ABHISHEK DASH | 2nd August 2020

When then-Wolverhampton Wanderers manager and a man who’s gone on to achieve immortal status within the club in Stan Cullis unfortunately, or fortunately, missed out on a youngster, he had his eyes on to Sir Matt Busby insinuating that he didn’t agree with the way Manchester United did business to put things mildly. And I suppose he expected for it to be reviled and frowned upon. However, these were rumors and not proven facts, much like Cullis’ claim that the fresh acquisition, a 16-year-old midfielder from Dudley was biased towards joining the Lancashire-based club, then at the peak of their powers. A proven fact on the other hand was that Cullis, similar to the rest of the world of football, would rue what was to happen in the following years for the rest of time. For 1953’s United however, it was a sign of things much bigger than their expected standards, about to mesmerize football with determined, unfathomable domination for a woefully short period of time.

If you tell a modern day 7-foot freak of nature goalkeeper that just a number of decades ago being 5’11’’ would get you the prefix of Big before your name, they’d laugh in your face and ask you about the climatic conditions down south in your vicinity. Be that as it may, it offers us perspective on sport and life; size does not equal stature. This is where our aforementioned 16-year-old prospect comes in. ‘Big Dunc’ as he was known to people around him, was said to have been a unit; an absolute tank likened to the infamous Big Bertha in full flow. His birth name, Duncan Edwards, would roam across the football spectrum as another example of greatness taken away from us by death.

To have the distinction of having played every single outfield position on offer in arguably the greatest Manchester United side of all time is terrifying yet undoubtedly curious. But such was the life of Edwards, who not only played all positions, but was said to have been indomitably outstanding at every single one of them. And this praise did not just come from the common fan of English football in the 50s. It was fiercely echoed by established greats such as Stanley Matthews, who was quoted as saying, Duncan was like “a rock in a raging sea,” and “ the only player who made me feel inferior” by Sir Bobby Charlton, the second-highest goalscorer for a historically world-beating Man United.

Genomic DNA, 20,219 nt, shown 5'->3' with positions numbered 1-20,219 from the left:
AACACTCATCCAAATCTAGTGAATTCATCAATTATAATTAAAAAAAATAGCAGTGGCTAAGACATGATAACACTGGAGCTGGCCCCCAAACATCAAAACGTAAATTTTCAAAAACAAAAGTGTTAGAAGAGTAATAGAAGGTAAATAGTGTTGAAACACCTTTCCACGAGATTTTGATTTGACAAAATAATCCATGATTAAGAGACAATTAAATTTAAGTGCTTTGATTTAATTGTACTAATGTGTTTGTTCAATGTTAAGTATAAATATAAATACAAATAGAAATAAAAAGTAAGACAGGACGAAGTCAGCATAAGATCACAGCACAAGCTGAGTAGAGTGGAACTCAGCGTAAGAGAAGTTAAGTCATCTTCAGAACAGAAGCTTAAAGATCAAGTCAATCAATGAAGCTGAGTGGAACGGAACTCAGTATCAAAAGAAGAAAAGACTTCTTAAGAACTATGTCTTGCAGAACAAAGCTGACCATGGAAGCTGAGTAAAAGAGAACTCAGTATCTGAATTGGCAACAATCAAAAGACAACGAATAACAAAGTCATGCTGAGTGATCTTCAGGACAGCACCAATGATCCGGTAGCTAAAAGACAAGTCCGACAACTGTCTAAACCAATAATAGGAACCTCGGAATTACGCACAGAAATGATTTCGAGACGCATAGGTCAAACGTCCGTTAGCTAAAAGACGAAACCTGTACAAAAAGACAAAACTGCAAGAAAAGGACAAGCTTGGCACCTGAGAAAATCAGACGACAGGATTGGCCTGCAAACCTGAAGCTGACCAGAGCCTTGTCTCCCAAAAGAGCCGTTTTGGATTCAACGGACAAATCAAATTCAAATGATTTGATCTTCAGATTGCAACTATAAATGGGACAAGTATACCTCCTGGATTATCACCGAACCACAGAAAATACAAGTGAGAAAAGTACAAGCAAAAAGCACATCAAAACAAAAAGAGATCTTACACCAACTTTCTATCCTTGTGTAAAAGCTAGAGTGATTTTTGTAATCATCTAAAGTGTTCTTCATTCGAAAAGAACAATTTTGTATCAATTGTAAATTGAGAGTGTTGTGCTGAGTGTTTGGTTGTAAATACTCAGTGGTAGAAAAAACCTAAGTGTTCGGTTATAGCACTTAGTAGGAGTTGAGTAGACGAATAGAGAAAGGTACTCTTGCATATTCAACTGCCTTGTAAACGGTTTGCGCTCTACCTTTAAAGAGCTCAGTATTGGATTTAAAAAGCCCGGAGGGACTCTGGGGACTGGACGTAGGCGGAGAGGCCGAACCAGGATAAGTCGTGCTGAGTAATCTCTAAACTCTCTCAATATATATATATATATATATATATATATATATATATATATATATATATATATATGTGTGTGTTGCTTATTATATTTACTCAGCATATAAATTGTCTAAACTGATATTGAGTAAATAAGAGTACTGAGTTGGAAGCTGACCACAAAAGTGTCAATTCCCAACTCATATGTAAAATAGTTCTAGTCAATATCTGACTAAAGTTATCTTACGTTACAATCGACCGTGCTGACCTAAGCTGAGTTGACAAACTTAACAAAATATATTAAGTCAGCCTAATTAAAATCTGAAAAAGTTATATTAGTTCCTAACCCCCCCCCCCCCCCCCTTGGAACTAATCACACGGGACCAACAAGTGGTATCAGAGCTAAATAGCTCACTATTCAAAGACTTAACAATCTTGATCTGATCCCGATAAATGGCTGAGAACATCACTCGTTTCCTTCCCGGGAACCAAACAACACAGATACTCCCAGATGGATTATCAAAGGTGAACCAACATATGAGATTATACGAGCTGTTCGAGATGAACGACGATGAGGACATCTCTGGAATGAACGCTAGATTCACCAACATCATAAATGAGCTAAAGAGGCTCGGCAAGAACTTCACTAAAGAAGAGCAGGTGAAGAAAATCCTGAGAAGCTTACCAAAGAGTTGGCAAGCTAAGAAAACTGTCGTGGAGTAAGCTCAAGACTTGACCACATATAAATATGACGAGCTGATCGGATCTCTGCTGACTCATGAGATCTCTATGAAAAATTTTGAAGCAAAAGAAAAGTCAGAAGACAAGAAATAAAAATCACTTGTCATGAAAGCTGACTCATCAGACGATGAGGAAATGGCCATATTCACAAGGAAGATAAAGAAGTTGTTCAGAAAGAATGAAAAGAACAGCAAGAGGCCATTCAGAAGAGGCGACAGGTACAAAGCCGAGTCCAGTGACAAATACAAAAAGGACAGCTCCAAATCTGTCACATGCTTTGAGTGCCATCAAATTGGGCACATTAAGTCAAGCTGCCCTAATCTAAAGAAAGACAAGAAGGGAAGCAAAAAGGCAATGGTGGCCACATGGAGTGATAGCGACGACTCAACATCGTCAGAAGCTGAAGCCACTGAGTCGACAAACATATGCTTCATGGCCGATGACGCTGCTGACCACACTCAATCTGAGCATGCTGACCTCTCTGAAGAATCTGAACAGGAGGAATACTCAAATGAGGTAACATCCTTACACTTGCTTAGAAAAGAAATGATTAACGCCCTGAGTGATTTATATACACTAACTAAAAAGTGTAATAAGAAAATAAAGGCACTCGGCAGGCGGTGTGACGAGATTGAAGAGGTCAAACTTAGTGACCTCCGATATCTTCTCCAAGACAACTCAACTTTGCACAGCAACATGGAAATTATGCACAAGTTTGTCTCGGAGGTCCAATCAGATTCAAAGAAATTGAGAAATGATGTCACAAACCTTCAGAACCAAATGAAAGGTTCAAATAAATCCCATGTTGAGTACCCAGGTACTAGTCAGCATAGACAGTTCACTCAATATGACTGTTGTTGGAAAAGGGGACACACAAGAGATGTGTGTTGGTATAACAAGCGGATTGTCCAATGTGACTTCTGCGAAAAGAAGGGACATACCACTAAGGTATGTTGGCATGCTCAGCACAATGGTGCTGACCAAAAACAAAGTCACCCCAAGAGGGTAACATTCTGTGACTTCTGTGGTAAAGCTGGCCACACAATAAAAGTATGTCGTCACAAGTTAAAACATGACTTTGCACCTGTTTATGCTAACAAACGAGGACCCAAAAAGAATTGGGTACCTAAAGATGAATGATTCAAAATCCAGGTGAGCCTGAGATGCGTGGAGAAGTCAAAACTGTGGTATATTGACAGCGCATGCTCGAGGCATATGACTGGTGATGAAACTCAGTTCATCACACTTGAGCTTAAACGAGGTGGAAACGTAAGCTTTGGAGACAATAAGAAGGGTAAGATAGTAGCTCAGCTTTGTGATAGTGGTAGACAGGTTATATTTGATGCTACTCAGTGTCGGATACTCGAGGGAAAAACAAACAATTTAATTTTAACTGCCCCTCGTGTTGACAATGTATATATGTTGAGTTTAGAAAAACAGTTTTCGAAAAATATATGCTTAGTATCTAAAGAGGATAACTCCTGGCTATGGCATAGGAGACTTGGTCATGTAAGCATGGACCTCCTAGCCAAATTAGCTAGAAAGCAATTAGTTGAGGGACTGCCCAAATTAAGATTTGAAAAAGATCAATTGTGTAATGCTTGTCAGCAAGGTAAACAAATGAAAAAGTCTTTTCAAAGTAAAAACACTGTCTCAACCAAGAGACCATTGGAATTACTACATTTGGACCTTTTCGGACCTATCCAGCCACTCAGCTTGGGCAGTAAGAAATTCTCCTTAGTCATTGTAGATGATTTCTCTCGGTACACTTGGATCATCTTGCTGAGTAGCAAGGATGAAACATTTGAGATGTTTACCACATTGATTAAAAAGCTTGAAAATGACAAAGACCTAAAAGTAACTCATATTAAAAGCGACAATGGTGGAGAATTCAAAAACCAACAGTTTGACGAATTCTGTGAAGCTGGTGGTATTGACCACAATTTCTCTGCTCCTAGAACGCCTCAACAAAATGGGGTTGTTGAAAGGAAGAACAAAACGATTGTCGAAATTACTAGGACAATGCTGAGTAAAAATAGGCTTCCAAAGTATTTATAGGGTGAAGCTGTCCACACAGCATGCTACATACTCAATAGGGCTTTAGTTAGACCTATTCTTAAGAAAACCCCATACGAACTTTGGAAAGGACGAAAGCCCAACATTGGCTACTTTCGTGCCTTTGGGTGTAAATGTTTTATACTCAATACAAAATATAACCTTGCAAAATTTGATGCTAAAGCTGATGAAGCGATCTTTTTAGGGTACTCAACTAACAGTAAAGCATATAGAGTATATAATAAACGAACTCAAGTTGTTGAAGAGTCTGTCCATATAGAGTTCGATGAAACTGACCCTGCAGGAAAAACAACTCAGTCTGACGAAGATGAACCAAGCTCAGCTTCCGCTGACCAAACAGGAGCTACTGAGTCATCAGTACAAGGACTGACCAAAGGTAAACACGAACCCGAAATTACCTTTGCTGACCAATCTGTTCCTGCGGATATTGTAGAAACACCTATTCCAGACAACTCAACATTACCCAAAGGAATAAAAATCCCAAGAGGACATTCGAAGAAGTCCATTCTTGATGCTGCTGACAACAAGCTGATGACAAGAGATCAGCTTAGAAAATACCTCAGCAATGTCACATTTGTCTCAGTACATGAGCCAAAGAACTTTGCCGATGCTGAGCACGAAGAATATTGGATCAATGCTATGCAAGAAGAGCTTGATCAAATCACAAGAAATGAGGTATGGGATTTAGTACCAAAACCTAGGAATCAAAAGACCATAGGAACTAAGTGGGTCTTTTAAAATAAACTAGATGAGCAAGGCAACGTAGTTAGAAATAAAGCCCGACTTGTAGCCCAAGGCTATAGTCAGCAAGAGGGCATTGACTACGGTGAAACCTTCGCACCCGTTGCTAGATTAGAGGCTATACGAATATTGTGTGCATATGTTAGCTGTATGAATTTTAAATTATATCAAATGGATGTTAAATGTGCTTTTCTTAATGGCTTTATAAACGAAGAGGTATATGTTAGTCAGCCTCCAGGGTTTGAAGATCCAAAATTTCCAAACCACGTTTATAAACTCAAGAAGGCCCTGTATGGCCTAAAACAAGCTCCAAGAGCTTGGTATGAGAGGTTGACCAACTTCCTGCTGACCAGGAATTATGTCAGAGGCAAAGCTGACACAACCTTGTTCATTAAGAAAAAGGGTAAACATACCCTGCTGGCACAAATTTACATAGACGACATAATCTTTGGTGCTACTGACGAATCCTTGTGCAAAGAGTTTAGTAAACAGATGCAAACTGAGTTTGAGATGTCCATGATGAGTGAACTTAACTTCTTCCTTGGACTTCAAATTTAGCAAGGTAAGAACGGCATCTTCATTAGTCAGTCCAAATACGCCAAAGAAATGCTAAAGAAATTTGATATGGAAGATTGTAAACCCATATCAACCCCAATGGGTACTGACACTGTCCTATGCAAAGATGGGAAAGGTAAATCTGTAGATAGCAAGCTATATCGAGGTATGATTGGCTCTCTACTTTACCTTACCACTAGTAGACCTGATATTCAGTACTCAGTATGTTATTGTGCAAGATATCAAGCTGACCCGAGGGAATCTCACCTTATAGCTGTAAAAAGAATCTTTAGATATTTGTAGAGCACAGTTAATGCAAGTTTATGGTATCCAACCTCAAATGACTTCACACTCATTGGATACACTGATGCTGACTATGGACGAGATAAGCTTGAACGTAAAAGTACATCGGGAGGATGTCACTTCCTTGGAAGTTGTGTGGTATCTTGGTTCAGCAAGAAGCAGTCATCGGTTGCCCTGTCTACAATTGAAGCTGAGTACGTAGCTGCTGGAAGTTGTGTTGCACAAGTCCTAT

To provide context in modern footballing terms, a defensive midfielder, like Duncan’s supposed most intimate position was, would have to not only excel at plugging all the gaps but also be able to be a playmaker, winger and target man, among others. Take a moment and let that sink in.

That was the terrifying part. For the curious, we take an actual look at the youngster’s style of play.

Dunc was way ahead of his time, proof being he was played as both a deep lying playmaker-destroyer hybrid and a ball playing centre-back, both concepts unheard of in his time. Strong yet fleet-footed, immensely confident and determined, he was able to keep the ball glued to his feet and play line-breaking passes while having the ability to protect his defence against the said kind of passes. Tough as nails, he was a dedicated tackler, rushing in to thwart anything that came his way and screening the back four like it was nobody’s business. To think that such a player could also bomb down the wing and hurl unstoppable crosses, as well as deputize as the centre forward is well, intimidating. Combined with natural talent, Duncan Edwards was as close as we got to getting a literal complete player in the history of the beautiful game.

Maybe it is fair in a sense then, to say that the half-decade we got from the bullish England international and probable future captain, was indeed his prime. The mid and late 50s saw the rise and the painful fall of the historical Busby Babes, and Edwards was the lifeblood and centerpiece of Sir Matt’s greatest experiment. He established himself as a bonafide starter in the ‘54-55 season, scoring six goals and earning an international call-up after an initial botched showing for the England B side. The Three Lions then made him the youngest player to play for them after the Second World War aged just 18 years and 183 days. This record would not be broken for 43 years. Then criticized for the selection, it would have to be defended by Sir Matt himself, in an article for a national newspaper. The legendary midfielder also completed two years of compulsory service for the British Army, while playing army football along with fulfilling his club duties, going on to play almost a 100 games in a single season.

Edwards was once again instrumental in the Championship-winning United side of ‘55-56, playing 33 games despite missing two months of playing time courtesy of an influential bout, as the Babes narrowly missed out on a double at the hands of Aston Villa in a 2-1 defeat. He was also to be a key member of the travelling squad for the 1958 World Cup as a replacement for veteran captain Billy Wright. That call-up would never see the light of day however, as among interest from top Italian teams, Big Dunc would play the last game of his career, and life, in the 3-3 European Cup draw against Red Star Belgrade which saw the Busby Babes fly high; their last hurrah. He would succumb to injuries sustained in the Munich air disaster with twenty-two of his teammates. A lesson in hope, expectation and the power of death over all aspects of life bar none, such was the prowess of Duncan Edwards, that he was included in the inaugural English Football Hall of Fame in 2002.

To be considered the greatest of all past yourself in your sport after your career ends at a professional level is an incredible achievement, but to be considered as the absolute greatest in your formative years might never be repeated in sport, ever again. Duncan was only 21.